That’s because, despite its “infamy,” Brahms’ Piano Concerto No. 1 — the German composer and pianist’s first performed orchestral work — has become a favorite with musicians and audiences around the world. “I would say that he is a composer that focused on quality rather than quantity,” said Zhang. “Brahms’ Piano Concerto No. 1 is a monumental work; even for someone as young as Brahms was, you hardly hear the youth in it.
“That’s what was really special about him as a personality, not only as a composer: his maturity at such a youthful age. He was my age or even younger when he wrote this, but it feels like a person of 60 composed this. It shows a lot of vigor and energy, but in many moments, you have a very introspective soul that is so moving, with such incredible warmth.”
Zhang has similar admiration for Bernstein. “All of us musicians are inspired by his musicality and watching him conduct, but also watching him talk about music,” said the pianist, who said he grew up listening to Bernstein’s lectures on the academic, analytical side of music as well as its humanity and spirituality. “That juxtaposition is what fascinates all musicians.”
For Gajewski, Bernstein’s taste in music is key. The Tchaikovsky Symphony No. 5 is a favorite of both conductors. “It was a favorite piece of a favorite great-aunt of mine; I’ve been listening to it and talking about it since I was a little boy — and it was also a very important piece for Bernstein.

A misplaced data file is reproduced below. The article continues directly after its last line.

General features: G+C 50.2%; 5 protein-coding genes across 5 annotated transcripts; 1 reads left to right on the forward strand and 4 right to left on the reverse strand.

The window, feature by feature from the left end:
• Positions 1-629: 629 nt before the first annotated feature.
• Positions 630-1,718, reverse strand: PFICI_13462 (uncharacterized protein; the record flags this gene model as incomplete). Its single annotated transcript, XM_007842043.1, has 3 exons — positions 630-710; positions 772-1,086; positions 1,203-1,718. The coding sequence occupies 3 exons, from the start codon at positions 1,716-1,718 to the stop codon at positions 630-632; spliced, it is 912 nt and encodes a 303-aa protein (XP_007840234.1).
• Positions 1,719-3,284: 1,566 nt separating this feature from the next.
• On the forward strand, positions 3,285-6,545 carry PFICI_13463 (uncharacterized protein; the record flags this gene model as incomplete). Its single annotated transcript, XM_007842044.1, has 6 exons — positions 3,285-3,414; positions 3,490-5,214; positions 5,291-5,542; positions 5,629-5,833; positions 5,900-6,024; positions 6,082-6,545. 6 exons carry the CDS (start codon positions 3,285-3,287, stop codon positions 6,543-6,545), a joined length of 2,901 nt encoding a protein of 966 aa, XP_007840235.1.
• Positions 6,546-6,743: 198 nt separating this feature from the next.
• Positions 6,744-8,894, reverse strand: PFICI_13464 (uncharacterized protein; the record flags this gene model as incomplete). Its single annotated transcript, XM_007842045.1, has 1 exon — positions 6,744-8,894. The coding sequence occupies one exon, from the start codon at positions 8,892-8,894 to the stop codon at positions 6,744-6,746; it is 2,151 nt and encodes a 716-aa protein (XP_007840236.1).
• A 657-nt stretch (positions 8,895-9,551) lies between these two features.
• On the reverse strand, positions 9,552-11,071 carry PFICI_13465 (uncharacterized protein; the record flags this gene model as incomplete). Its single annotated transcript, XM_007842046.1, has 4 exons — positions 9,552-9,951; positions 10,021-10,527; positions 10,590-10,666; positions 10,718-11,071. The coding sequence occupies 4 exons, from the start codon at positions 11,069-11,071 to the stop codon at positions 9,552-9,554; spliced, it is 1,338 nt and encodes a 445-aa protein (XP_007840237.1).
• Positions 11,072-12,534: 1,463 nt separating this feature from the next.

“I just turned 60 myself, and I’m in a place where I’m looking at my life and trying to figure out what are the important things I can still accomplish. Tchaikovsky is always high on the list.”
One of the things he has already accomplished — in addition to founding what would become the National Philharmonic back in 1984 — is creating the All Kids, All Free, All the Time program more than two decades ago.
“I’m actually very gratified that since we started it this idea has spread to other organizations,” he said. “So literally tens of thousands of kids are being affected by something that we started at the National Philharmonic.” And young people like Zhang are finding a place with the National Philharmonic.
“We’re always looking to engage and find soloists who are making a splash in the world,” said Gajewski. “He’s obviously tremendously talented and I enjoy working with him. I’m happy it’s working out.”
So is Zhang. He says he’s in airports more often than he’s at home, but that traveling the world has broadened his vision — and performing is his raison d’être.
“Being onstage is the most rewarding feeling,” he said. “You see that what inspires you can inspire people you’ve never met, and that is an incredible thing.”
The National Philharmonic will perform “Infamous Brahms” at 8 p.m. Saturday, Jan. 26 and 3 p.m. Sunday, Jan. 27 at The Music Center at Strathmore, 5301 Tuckerman Lane, North Bethesda. Tickets range from $34 to $88; young people, ages 7 to 17, are admitted free through the All Kids, All Free, All the Time program for which tickets must be purchased in advance or by phone. Call 301-581-5100 or visit www.nationalphilharmonic.org.